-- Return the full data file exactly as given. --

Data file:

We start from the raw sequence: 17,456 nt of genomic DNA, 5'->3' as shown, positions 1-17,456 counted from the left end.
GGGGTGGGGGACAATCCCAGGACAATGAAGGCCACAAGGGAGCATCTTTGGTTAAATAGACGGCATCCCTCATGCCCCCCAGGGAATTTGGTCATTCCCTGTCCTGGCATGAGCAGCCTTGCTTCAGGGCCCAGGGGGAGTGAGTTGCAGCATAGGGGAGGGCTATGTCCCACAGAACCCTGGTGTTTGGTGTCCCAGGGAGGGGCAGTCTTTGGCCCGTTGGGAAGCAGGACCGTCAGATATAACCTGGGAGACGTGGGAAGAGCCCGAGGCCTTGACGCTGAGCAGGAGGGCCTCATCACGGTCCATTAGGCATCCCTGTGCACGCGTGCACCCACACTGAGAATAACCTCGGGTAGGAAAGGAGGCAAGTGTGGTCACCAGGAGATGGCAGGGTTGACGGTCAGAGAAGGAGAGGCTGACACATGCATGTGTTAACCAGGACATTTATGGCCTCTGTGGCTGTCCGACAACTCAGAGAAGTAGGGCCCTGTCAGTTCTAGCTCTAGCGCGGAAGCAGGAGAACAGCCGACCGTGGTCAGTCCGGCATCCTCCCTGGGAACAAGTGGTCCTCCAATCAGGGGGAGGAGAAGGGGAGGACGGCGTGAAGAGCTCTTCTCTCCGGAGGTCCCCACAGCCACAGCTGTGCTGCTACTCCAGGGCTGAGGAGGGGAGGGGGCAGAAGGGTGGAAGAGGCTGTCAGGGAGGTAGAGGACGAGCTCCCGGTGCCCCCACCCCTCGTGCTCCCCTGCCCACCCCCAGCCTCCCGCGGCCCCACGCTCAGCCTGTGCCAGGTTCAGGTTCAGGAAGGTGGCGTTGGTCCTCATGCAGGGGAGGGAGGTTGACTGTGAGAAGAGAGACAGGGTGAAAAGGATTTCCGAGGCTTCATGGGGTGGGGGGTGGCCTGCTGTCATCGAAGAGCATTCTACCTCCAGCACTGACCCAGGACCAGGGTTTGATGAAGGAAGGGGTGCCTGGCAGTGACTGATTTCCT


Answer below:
We start from the raw sequence: 17,456 nt of genomic DNA, 5'->3' as shown, positions 1-17,456 counted from the left end.
GGGGTGGGGGACAATCCCAGGACAATGAAGGCCACAAGGGAGCATCTTTGGTTAAATAGACGGCATCCCTCATGCCCCCCAGGGAATTTGGTCATTCCCTGTCCTGGCATGAGCAGCCTTGCTTCAGGGCCCAGGGGGAGTGAGTTGCAGCATAGGGGAGGGCTATGTCCCACAGAACCCTGGTGTTTGGTGTCCCAGGGAGGGGCAGTCTTTGGCCCGTTGGGAAGCAGGACCGTCAGATATAACCTGGGAGACGTGGGAAGAGCCCGAGGCCTTGACGCTGAGCAGGAGGGCCTCATCACGGTCCATTAGGCATCCCTGTGCACGCGTGCACCCACACTGAGAATAACCTCGGGTAGGAAAGGAGGCAAGTGTGGTCACCAGGAGATGGCAGGGTTGACGGTCAGAGAAGGAGAGGCTGACACATGCATGTGTTAACCAGGACATTTATGGCCTCTGTGGCTGTCCGACAACTCAGAGAAGTAGGGCCCTGTCAGTTCTAGCTCTAGCGCGGAAGCAGGAGAACAGCCGACCGTGGTCAGTCCGGCATCCTCCCTGGGAACAAGTGGTCCTCCAATCAGGGGGAGGAGAAGGGGAGGACGGCGTGAAGAGCTCTTCTCTCCGGAGGTCCCCACAGCCACAGCTGTGCTGCTACTCCAGGGCTGAGGAGGGGAGGGGGCAGAAGGGTGGAAGAGGCTGTCAGGGAGGTAGAGGACGAGCTCCCGGTGCCCCCACCCCTCGTGCTCCCCTGCCCACCCCCAGCCTCCCGCGGCCCCACGCTCAGCCTGTGCCAGGTTCAGGTTCAGGAAGGTGGCGTTGGTCCTCATGCAGGGGAGGGAGGTTGACTGTGAGAAGAGAGACAGGGTGAAAAGGATTTCCGAGGCTTCATGGGGTGGGGGGTGGCCTGCTGTCATCGAAGAGCATTCTACCTCCAGCACTGACCCAGGACCAGGGTTTGATGAAGGAAGGGGTGCCTGGCAGTGACTGATTTCCT